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Air Study Puts UCLA Among Top Polluters in Los Angeles Basin

January 17, 1988|PHILIPP GOLLNER | Times Staff Writer

Boilers that heated the campus placed UCLA on a list of the 20 biggest polluters in the Los Angeles Basin, according to the South Coast Air Quality Management District.

The Westwood campus ranked 10th in carbon monoxide emissions (470 tons per year) and 18th in sulfur dioxide pollution (146 tons per year), according to the list released last month. The report cited emission statistics for 1986, but they were not made public until now because the AQMD needed time to verify the figures.

The list ranks the basin's top 20 industrial and commercial producers of five pollutants: carbon monoxide, sulfur dioxide, reactive hydrocarbons, nitrogen oxides and particulate matter.

In UCLA's case, the pollution was traced to six boilers that generate heat and air conditioning for campus buildings, AQMD spokesman Ron Ketcham said.

Other Pollutants

UCLA was not included among the top 20 producers of reactive hydrocarbons, nitrogen oxides or particulate matter.

Being on the list does not mean a company is violating any laws or clean-air regulations, Ketcham said. It simply lists the top 20 polluters out of the more than 30,000 sources in the basin, he said.

Ketcham said colleges and hospitals are frequently cited as big polluters among non-industrial facilities. Cal State Northridge and Cal State Long Beach, he said, are heavy polluters but did not make the top 20.

"We are determined to meet state and federal standards for clean and healthy air and these emissions (from all 20 polluters on the list) must go down," said AQMD board member Larry Berg. "Anyone who breathes ought to be outraged."

Called Misleading

Allen Solomon, UCLA assistant vice chancellor for facilities management, said UCLA's ranking is misleading because the boilers produce heat and air conditioning for more than 100 buildings on the 411-acre campus. Taken individually, he said, the buildings generate no more pollution than any other building the same size in the city.

"If you divide it (the amount of pollution produced by UCLA) by 100, we may not be so bad," he said. "We may in fact be doing a lot better than most other places and it's just a statistical accounting thing that makes us look bad. I'm not sure we are a major source of the problem."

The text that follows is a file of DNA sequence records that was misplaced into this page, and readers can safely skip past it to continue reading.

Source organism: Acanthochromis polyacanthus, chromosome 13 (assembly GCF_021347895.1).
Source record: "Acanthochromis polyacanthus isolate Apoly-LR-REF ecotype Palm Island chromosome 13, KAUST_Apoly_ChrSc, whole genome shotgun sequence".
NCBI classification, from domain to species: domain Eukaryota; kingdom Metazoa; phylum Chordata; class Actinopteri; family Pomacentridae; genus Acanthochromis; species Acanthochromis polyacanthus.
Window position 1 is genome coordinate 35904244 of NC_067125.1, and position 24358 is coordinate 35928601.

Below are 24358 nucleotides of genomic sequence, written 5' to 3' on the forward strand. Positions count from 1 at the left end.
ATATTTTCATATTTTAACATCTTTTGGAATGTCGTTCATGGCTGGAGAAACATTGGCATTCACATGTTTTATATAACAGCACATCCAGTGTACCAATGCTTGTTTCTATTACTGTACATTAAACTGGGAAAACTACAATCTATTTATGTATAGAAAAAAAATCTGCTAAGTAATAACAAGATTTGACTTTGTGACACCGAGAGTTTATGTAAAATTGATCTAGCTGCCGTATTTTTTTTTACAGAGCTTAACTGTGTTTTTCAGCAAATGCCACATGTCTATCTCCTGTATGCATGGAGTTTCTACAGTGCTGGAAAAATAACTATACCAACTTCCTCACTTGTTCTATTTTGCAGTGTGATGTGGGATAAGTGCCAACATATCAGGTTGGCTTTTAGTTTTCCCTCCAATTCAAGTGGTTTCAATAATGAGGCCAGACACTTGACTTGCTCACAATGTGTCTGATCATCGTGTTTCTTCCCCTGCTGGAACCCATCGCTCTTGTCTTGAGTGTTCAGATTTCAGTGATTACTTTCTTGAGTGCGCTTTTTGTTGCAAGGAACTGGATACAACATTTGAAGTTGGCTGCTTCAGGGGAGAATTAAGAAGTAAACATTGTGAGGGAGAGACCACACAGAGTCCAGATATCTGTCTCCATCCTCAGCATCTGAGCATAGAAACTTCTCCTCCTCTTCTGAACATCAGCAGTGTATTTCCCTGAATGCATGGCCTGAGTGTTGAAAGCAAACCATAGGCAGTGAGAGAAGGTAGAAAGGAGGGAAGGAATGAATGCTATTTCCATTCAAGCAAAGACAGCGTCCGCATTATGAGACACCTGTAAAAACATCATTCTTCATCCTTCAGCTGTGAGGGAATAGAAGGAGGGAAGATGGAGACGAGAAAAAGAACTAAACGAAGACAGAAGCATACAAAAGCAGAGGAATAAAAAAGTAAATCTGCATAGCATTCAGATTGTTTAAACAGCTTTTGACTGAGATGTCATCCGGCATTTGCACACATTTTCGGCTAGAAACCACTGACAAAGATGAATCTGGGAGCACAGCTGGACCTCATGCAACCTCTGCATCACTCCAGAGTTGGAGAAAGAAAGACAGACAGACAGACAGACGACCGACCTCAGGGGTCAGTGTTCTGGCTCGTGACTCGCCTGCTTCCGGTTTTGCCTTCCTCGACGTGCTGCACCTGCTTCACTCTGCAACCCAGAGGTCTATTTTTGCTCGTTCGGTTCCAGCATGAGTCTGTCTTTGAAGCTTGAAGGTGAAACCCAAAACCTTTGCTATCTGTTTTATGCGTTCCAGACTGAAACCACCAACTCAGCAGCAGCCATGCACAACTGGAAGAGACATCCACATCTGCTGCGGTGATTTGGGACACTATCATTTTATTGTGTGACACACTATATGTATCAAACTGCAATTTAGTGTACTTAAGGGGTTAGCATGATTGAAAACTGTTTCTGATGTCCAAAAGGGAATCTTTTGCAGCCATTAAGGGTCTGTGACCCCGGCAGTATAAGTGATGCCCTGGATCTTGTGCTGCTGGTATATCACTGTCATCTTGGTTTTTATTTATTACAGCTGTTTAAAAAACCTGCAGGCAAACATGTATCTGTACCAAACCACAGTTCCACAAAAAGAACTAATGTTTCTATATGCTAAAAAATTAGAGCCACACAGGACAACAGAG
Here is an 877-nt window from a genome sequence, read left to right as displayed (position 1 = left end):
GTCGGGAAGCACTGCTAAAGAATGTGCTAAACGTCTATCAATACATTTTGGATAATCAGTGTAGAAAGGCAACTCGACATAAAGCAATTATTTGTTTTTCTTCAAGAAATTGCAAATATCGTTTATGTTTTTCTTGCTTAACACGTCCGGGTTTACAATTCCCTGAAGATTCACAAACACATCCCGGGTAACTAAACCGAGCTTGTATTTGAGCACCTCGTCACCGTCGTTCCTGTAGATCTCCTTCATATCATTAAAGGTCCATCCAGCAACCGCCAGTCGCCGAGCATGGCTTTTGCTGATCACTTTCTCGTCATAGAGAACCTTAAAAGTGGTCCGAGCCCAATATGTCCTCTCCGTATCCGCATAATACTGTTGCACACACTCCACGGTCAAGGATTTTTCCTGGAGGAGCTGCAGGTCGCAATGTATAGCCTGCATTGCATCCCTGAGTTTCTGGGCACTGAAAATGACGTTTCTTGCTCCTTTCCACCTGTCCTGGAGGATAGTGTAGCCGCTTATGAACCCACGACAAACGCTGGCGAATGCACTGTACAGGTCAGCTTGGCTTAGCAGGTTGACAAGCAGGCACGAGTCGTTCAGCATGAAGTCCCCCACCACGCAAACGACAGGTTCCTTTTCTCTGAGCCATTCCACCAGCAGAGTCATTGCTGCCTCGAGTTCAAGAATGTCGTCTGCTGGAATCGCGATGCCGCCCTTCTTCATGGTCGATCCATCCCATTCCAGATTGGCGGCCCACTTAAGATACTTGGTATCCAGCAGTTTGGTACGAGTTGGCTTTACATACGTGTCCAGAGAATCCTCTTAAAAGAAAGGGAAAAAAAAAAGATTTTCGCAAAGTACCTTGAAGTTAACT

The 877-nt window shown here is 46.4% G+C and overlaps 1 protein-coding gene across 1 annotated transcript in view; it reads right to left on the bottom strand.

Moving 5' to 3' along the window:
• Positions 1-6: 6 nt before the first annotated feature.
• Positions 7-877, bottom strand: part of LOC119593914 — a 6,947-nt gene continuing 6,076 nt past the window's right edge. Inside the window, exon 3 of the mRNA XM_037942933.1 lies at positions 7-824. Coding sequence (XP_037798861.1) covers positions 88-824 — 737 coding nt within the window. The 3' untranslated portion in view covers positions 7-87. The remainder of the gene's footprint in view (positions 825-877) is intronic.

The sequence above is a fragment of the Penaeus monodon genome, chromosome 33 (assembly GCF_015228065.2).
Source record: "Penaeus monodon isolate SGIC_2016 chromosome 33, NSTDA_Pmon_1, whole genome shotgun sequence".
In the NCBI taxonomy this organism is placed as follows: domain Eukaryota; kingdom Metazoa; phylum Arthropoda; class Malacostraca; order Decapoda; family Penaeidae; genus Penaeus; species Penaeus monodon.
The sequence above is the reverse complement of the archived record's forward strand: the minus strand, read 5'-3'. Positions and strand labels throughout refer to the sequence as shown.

Solomon said he has not received the report and has not read it.

Most of the big polluters are refineries, heavy industries and chemical manufacturers. The top three producers of sulfur dioxide, for example, include the Arco refinery in Carson, Mobil Oil in Torrance and Chevron USA in El Segundo.

UCLA is the only university or college on the list and the only facility on the Westside that was included.

Although thousands of people commute to UCLA every weekday, smog produced by vehicles was not included in the AQMD report, Ketcham said. The carbon monoxide cited in the study was generated entirely by the boilers and several internal combustion engines on the campus.

Penny Menton, who runs the ride-sharing program at UCLA, said the university is helping reduce vehicle emissions by operating 43 van pools and building more parking spaces for bicycles and motor scooters. She said 2,100 people participate in a campus car-pool program.

"There are certainly measures being taken . . . to get vehicles off the road," Menton said.

According to Max Heinzelmann, UCLA director of facilities management-technical services, the campus has actually been helping fight smog by using large quantities of cleaner burning methane as fuel. The methane is extracted from decomposing garbage at the closed Mountaingate Landfill near Sepulveda Boulevard and Mulholland Drive.

Heinzelmann said between one third and one half of UCLA's fuel consumption consists of landfill gas. The rest is natural gas and oil.

UCLA's total fuel bill for last year was slightly less than $4 million, Solomon said.

"If we didn't use that landfill gas, it would simply go into the neighborhood. There's really no market for it and we are the only game in town (that buys it)," Heinzelmann said. "We're actually doing our share in this department to reduce the amount of pollution" in the neighborhood around the landfill.

"We have been very innovative and very pro-active in both meeting our economy of fuel needs and at the same time keeping the city's interests in mind in cleaning the environment," Solomon said.

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